FLINT TWP. — With the holiday season over, many families probably introduced a new member to its family — a puppy. With a new puppy comes new responsibility and learning on the parts of the family and the animal and to help new puppy owners, John Stottele, owner of The Family Puppy chain of pet stores, offers families tips.
Before buying a puppy, Stottele urges families to make sure they are truly ready for a new addition to the family.
“Owning a dog is a major responsibility that should be considered seriously before choosing a breed. Knowing how to care for a puppy is one thing. Being able to take time out of your day to implement that care is another,” he said. “It will take a couple of hours each day to train, and it’s a long-term commitment.” With the hectic holiday season over, Stottele said that families with a new puppy will find their lifestyle slowing down to give concentrated time with the puppy.
After deciding if a family is ready for a new puppy, Stottele said the next step is to choose the right breed. “Get a breed that fits your family lifestyle,” he said. When it comes to choosing a breed, Stottele said there are some key questions to consider such as “How big do you want the dog to be when it’s full-grown?” and “Would you like a dog that’s more active and outdoor-friendly, or are you looking for a dog that’s primarily a lap dog?”
Stottele suggests that the family sits down and comes up with a list of characteristics they are searching for in a new, four-legged friend.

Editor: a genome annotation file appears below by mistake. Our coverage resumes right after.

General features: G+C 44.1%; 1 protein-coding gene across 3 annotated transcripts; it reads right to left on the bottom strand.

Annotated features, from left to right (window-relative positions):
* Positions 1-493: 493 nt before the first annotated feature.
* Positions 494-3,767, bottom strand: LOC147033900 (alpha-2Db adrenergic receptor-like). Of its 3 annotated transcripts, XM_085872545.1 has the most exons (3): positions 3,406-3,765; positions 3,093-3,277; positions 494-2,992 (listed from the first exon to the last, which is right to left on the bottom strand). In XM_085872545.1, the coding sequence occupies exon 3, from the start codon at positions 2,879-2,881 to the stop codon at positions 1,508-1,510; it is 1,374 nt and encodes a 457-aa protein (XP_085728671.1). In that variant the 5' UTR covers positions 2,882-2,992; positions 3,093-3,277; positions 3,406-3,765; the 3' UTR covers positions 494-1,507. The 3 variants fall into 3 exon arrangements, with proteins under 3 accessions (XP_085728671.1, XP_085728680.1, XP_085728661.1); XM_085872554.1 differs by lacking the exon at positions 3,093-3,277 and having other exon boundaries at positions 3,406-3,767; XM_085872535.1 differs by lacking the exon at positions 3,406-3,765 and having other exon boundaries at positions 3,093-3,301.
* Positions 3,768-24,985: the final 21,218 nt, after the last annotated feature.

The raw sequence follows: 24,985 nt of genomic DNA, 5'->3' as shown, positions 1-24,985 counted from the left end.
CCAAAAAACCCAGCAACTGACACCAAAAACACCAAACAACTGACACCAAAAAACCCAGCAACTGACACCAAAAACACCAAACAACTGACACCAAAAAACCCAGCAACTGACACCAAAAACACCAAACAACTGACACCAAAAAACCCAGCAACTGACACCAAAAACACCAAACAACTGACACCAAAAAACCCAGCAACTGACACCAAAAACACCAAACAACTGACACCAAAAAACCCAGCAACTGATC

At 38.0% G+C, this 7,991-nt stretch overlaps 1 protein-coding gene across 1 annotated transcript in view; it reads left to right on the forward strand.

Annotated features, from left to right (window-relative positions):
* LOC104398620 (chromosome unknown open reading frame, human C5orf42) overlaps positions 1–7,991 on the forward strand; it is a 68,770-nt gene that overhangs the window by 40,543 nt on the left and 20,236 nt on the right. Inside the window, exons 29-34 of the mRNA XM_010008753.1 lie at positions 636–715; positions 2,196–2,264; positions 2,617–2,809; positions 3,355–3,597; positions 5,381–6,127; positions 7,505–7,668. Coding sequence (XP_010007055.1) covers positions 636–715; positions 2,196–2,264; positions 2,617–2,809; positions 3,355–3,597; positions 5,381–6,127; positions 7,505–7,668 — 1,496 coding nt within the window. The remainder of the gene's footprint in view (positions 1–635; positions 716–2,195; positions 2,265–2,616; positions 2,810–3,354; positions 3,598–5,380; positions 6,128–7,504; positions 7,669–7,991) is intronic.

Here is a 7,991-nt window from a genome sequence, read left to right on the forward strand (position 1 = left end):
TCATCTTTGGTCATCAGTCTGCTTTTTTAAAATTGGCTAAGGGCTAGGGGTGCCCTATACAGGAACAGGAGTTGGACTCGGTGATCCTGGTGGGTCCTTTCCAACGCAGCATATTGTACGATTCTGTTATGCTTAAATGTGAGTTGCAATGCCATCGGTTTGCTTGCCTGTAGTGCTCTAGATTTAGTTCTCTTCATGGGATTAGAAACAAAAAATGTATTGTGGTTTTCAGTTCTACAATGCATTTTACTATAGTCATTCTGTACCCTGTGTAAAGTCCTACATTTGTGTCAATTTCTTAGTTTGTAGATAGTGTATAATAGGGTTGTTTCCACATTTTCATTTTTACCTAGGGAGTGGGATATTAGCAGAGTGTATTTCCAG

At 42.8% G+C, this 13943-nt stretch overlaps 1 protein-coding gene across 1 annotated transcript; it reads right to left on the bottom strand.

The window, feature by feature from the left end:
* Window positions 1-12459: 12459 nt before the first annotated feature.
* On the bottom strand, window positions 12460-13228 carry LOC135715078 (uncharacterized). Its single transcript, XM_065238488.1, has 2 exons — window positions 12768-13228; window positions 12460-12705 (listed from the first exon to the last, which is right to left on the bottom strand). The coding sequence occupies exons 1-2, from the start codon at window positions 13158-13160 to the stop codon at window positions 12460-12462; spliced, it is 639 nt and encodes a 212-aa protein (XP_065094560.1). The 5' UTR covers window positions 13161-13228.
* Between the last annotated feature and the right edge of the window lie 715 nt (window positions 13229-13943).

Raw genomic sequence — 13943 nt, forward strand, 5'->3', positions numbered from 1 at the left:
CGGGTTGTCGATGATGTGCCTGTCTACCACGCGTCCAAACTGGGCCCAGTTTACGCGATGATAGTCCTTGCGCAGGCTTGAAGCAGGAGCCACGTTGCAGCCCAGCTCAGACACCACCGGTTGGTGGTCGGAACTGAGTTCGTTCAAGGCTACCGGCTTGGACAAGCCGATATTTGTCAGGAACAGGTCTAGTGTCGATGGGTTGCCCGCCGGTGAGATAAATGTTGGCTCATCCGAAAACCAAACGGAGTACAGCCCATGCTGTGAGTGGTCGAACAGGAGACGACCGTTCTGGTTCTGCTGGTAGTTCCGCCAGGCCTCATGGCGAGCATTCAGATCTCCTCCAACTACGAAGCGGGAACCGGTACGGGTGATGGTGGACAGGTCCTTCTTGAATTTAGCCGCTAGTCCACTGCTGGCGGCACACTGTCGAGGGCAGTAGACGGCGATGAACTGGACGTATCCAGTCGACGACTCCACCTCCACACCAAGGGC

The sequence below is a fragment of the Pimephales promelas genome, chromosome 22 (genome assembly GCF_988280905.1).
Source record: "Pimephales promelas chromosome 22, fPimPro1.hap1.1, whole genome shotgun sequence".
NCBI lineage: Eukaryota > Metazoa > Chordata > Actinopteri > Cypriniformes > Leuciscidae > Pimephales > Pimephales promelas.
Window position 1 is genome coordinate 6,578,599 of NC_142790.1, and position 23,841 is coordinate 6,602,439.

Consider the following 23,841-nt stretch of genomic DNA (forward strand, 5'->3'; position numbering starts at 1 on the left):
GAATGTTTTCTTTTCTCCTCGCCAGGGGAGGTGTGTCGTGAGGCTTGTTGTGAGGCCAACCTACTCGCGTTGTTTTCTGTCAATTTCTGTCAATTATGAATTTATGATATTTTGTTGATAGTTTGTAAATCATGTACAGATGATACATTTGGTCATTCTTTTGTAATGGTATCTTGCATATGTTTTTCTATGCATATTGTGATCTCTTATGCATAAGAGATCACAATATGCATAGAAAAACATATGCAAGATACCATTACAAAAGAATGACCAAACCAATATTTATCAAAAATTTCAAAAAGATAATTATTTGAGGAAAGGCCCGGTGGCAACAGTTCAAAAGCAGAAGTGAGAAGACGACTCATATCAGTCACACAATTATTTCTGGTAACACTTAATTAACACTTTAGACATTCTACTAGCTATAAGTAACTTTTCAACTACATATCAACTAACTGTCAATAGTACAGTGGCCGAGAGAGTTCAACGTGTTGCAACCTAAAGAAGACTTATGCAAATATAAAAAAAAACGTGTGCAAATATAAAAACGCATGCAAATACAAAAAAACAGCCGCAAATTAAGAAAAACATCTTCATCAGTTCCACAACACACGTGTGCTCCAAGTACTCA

The final tip, which Stottele believes is the most important, is “Purely Positive” Training.
“We all know about traditional training by saying ‘no’ repeatedly,” he said. “We believe, as with children, that positive training through rewards works best and the dog understands more.”
“Purely Positive” training is stemmed in positive reinforcement training by relying on rewards as motivation to train a puppy for good behaviors, instead of coercion and force. Positive training uses treats, verbal praise and play, instead of force-based methods such as choke chains which cannot be used successfully by children.
“We tell people that for every negative correction, give 10 positive,” Stottele said. “A child cannot do traditional training, but we do believe that a five to eight-year-old can give treats to help a dog learn more rapidly. It is a process, but the basic concept is to get the dog thinking.”
Stottele believes that through this type of training, families will have better success in training and keeping a dog in their home. Another method of training he believes in is “clicker training” where a clicker device is implemented to train a dog. The clicker standardizes the training method, and demonstrations of this can be found on YouTube and other online websites.
When families purchase a puppy from The Family Puppy, located inside the Genesee Valley Center, the store gets the family in touch with a positive trainer, along with providing the family with a free e-mail program, MyPetTrainer.com, that sends them an e-mail everyday for 21 days and then once a week afterwards to help families with taking the training in the right way.
“We do want to sell dogs, but we want them to stay in the home. We know that a majority of dogs surrendered to shelters are due to behavior issues,” Stottele said. “Positive reinforcement training can be successfully implemented by all family members, not just the ‘Alpha member’ of the home. Our goal is for dogs to stay in the home for life. We feel like we need to give people who buy dogs from us the right tools to have the dog for life.”
The Family Puppy is part of The Family of Pets, a pet store chain founded by Stottele and his wife Debbie in 1998. The Family Puppy is a family-owned and operated group of pet stories based throughout metro-Detroit, specializing in only puppies. Details: Visit www.TheFamilyPuppy.com.